Conservatives vote to drop same sex marriage ban from policy
Stephanie Levitz, The Canadian Press
Published Saturday, May 28, 2016 9:43AM EDT
Last Updated Saturday, May 28, 2016 11:11PM EDT
VANCOUVER -- Conservatives emerged from a spirited convention Saturday, ties to many of their past policies and politics severed after days of debate that many say is proof that the party is on the rebound.
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The party wiped a policy opposing same sex marriage off its books Saturday and adopted another supporting a more permissive approach to marijuana after 2 1/2 days of introspection and intense public debate.
"It's a demonstration of the maturation of our party," former Tory cabinet minister Peter MacKay said of the marriage resolution.
"We're clearly recognizing the law, the realities of people's lives and I'm heartened by the very open transparent way in which we dealt with this issue."
The vote followed emotional debates in policy workshops Friday and on the floor Saturday with some social conservatives arguing that any leadership candidate who supported it would automatically lose their vote.
That didn't faze candidate and MP Maxime Bernier, who spoke in favour of the motion from the convention floor.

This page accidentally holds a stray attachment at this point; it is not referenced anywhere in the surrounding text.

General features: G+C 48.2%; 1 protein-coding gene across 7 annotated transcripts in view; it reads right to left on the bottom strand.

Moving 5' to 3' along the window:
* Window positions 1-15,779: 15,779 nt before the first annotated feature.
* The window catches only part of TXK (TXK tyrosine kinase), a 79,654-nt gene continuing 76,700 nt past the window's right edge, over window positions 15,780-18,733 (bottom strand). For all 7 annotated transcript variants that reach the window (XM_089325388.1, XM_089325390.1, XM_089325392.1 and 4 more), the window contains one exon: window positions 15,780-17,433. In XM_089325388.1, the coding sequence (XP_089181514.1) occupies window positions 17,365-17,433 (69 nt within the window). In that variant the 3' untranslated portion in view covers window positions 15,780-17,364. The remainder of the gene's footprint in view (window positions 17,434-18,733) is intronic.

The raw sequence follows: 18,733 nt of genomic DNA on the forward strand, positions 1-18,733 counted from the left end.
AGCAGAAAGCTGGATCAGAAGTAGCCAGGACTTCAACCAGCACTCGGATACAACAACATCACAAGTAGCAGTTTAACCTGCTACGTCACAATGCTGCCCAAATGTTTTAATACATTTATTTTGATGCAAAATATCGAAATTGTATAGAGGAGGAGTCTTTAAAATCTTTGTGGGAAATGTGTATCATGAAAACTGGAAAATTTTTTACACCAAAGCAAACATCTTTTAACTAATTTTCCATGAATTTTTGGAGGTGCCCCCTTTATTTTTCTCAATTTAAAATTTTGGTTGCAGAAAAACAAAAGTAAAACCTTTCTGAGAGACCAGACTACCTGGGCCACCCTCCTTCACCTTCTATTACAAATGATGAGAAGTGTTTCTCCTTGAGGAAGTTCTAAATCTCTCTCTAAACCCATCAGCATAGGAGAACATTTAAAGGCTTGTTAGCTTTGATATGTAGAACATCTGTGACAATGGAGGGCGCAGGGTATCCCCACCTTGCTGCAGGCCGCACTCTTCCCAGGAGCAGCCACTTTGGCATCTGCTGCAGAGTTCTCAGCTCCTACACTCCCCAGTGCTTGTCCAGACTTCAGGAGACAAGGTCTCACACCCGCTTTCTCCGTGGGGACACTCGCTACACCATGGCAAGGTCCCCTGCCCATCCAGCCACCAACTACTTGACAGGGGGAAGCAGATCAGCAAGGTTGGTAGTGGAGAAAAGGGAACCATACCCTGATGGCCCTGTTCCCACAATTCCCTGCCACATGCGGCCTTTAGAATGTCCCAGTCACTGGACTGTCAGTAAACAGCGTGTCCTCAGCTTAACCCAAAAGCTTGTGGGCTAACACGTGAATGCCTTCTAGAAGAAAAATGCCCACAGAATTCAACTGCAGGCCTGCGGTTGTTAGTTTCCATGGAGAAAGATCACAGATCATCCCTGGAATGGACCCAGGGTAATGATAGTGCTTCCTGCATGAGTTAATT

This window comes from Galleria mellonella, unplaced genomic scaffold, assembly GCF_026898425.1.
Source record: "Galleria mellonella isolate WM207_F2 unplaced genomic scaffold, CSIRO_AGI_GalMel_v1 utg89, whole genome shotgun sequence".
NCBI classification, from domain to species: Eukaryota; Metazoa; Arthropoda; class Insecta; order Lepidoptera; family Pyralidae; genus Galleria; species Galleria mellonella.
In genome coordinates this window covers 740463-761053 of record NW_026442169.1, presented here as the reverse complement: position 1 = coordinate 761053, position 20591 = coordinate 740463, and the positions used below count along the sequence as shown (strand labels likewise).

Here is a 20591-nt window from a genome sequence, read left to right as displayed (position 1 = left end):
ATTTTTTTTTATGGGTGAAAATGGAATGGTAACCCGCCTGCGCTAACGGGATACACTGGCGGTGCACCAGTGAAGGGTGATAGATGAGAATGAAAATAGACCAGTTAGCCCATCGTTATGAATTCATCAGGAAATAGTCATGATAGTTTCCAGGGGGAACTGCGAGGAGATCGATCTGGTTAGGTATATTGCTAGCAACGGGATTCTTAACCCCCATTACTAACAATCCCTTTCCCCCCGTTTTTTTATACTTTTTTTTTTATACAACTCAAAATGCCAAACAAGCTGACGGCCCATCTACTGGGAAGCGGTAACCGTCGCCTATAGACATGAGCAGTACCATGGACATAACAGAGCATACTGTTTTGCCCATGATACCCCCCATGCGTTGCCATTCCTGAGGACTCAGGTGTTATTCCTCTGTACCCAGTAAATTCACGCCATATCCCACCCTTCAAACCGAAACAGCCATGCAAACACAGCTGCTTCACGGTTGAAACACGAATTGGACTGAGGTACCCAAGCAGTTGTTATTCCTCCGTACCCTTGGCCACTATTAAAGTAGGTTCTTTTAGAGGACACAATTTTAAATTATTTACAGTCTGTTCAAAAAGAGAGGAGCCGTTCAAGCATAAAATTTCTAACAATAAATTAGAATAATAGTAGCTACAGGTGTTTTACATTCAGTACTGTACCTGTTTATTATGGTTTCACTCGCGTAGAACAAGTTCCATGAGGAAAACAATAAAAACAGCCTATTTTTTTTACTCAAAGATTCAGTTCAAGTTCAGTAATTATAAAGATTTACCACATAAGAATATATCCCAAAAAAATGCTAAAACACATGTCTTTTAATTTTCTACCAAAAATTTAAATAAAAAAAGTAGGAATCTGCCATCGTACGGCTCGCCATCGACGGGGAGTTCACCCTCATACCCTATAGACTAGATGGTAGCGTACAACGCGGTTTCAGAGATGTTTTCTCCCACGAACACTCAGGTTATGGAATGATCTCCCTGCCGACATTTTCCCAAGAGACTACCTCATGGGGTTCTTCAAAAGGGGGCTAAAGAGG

"It's about freedom and respect. It's about us and telling Canadians that you can love who you want and that you can be in love," he said.
But if party members were listening to former leader Stephen Harper's speech Thursday night about the need to stay true to Conservative principles of faith, family and community, then they can't support it, argued Manitoba MP Ted Falk.
"This motion is an attack on our values and principles," he said.
Harper had addressed the over 2,000 delegates to the convention Thursday night calling on them to remain united on the road to the 2019 election, taking the stage to AC/DC's Thunderstuck, a song that was a classic for him on his many political campaigns.
The 2015 campaign failed in part because its reliance on the same old themes and approaches of the past, delegates had heard during a packed session that served as a moment of catharsis for many in the party's grassroots who told party leaders they had felt sidelines and ignored during the election.
Those complaints were heard loud and clear, said MP Erin O'Toole.
"We've had some difficult discussions, we've had some frustrations with the campaign," he said.
"But that's how we become stronger as a party."
One argument party officials heard was that they'd put forward no new policy ideas during the campaign and that their ads and attacks on opposition parties were stale.
A key line of attack against the Liberals had been that party's plan to decriminalize marijuana.
The Tories routinely argued it was going to result in pot being sold to children from corner shops.
But the Liberals are moving ahead with that plan and the Tories need to change their approach, delegates argued.
A resolution that supported peace officers issuing tickets for small amounts of possession was supported by members including former Toronto police chief and cabinet minister Julian Fantino on Friday.
It passed by the broader membership in a vote of 718-491.
Policy resolutions are not binding on political leaders but are often used to help shape platforms.
The Conservatives will next gather in May 2017 to choose a new leader.
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